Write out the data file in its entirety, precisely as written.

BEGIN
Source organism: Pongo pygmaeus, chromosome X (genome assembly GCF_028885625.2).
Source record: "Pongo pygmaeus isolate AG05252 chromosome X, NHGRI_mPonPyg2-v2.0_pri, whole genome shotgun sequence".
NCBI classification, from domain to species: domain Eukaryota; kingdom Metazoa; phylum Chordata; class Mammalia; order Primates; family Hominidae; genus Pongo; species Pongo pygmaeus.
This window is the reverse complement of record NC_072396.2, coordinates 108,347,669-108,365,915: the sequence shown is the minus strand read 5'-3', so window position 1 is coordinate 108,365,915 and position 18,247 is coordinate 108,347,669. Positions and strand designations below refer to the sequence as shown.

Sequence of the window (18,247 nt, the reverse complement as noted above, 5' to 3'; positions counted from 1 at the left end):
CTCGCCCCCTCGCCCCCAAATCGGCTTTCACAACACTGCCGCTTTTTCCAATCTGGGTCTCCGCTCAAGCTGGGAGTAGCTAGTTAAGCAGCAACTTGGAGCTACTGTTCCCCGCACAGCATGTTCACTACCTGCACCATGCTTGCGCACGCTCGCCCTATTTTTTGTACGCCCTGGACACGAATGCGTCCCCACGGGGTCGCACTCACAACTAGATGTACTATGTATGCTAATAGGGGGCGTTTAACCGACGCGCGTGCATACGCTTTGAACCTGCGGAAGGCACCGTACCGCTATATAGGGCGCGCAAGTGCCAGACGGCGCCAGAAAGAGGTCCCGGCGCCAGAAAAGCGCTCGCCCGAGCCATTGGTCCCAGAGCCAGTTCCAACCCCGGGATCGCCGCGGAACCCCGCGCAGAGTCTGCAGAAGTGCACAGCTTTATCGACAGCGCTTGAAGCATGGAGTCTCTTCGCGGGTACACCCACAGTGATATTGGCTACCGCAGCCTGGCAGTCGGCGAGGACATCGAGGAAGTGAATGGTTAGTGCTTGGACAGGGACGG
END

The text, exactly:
Source organism: Pongo pygmaeus, chromosome X (genome assembly GCF_028885625.2).
Source record: "Pongo pygmaeus isolate AG05252 chromosome X, NHGRI_mPonPyg2-v2.0_pri, whole genome shotgun sequence".
NCBI classification, from domain to species: domain Eukaryota; kingdom Metazoa; phylum Chordata; class Mammalia; order Primates; family Hominidae; genus Pongo; species Pongo pygmaeus.
This window is the reverse complement of record NC_072396.2, coordinates 108,347,669-108,365,915: the sequence shown is the minus strand read 5'-3', so window position 1 is coordinate 108,365,915 and position 18,247 is coordinate 108,347,669. Positions and strand designations below refer to the sequence as shown.

Sequence of the window (18,247 nt, the reverse complement as noted above, 5' to 3'; positions counted from 1 at the left end):
CTCGCCCCCTCGCCCCCAAATCGGCTTTCACAACACTGCCGCTTTTTCCAATCTGGGTCTCCGCTCAAGCTGGGAGTAGCTAGTTAAGCAGCAACTTGGAGCTACTGTTCCCCGCACAGCATGTTCACTACCTGCACCATGCTTGCGCACGCTCGCCCTATTTTTTGTACGCCCTGGACACGAATGCGTCCCCACGGGGTCGCACTCACAACTAGATGTACTATGTATGCTAATAGGGGGCGTTTAACCGACGCGCGTGCATACGCTTTGAACCTGCGGAAGGCACCGTACCGCTATATAGGGCGCGCAAGTGCCAGACGGCGCCAGAAAGAGGTCCCGGCGCCAGAAAAGCGCTCGCCCGAGCCATTGGTCCCAGAGCCAGTTCCAACCCCGGGATCGCCGCGGAACCCCGCGCAGAGTCTGCAGAAGTGCACAGCTTTATCGACAGCGCTTGAAGCATGGAGTCTCTTCGCGGGTACACCCACAGTGATATTGGCTACCGCAGCCTGGCAGTCGGCGAGGACATCGAGGAAGTGAATGGTTAGTGCTTGGACAGGGACGG